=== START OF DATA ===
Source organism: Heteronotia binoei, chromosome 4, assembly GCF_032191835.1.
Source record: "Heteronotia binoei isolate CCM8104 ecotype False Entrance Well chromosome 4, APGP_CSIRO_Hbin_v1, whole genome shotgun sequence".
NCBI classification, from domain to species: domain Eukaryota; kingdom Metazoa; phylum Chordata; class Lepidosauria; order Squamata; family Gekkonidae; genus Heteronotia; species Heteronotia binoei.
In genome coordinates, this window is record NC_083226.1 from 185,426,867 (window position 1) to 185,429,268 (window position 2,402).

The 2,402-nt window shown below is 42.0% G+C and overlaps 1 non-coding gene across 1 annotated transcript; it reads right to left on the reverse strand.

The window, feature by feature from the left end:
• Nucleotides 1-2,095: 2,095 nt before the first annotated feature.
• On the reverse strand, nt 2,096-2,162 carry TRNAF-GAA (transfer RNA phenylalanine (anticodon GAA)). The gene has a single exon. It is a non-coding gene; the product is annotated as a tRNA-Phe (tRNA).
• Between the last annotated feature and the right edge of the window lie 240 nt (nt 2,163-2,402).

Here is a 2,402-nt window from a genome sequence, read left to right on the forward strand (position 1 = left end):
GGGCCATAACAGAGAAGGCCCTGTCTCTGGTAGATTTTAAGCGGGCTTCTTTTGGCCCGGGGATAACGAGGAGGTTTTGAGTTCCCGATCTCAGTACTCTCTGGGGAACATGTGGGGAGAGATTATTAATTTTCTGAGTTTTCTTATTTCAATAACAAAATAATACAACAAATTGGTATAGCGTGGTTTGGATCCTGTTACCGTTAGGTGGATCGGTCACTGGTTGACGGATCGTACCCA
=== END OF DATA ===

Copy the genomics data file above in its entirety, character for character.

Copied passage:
Source organism: Heteronotia binoei, chromosome 4, assembly GCF_032191835.1.
Source record: "Heteronotia binoei isolate CCM8104 ecotype False Entrance Well chromosome 4, APGP_CSIRO_Hbin_v1, whole genome shotgun sequence".
NCBI classification, from domain to species: domain Eukaryota; kingdom Metazoa; phylum Chordata; class Lepidosauria; order Squamata; family Gekkonidae; genus Heteronotia; species Heteronotia binoei.
In genome coordinates, this window is record NC_083226.1 from 185,426,867 (window position 1) to 185,429,268 (window position 2,402).

The 2,402-nt window shown below is 42.0% G+C and overlaps 1 non-coding gene across 1 annotated transcript; it reads right to left on the reverse strand.

The window, feature by feature from the left end:
• Nucleotides 1-2,095: 2,095 nt before the first annotated feature.
• On the reverse strand, nt 2,096-2,162 carry TRNAF-GAA (transfer RNA phenylalanine (anticodon GAA)). The gene has a single exon. It is a non-coding gene; the product is annotated as a tRNA-Phe (tRNA).
• Between the last annotated feature and the right edge of the window lie 240 nt (nt 2,163-2,402).

Here is a 2,402-nt window from a genome sequence, read left to right on the forward strand (position 1 = left end):
GGGCCATAACAGAGAAGGCCCTGTCTCTGGTAGATTTTAAGCGGGCTTCTTTTGGCCCGGGGATAACGAGGAGGTTTTGAGTTCCCGATCTCAGTACTCTCTGGGGAACATGTGGGGAGAGATTATTAATTTTCTGAGTTTTCTTATTTCAATAACAAAATAATACAACAAATTGGTATAGCGTGGTTTGGATCCTGTTACCGTTAGGTGGATCGGTCACTGGTTGACGGATCGTACCCA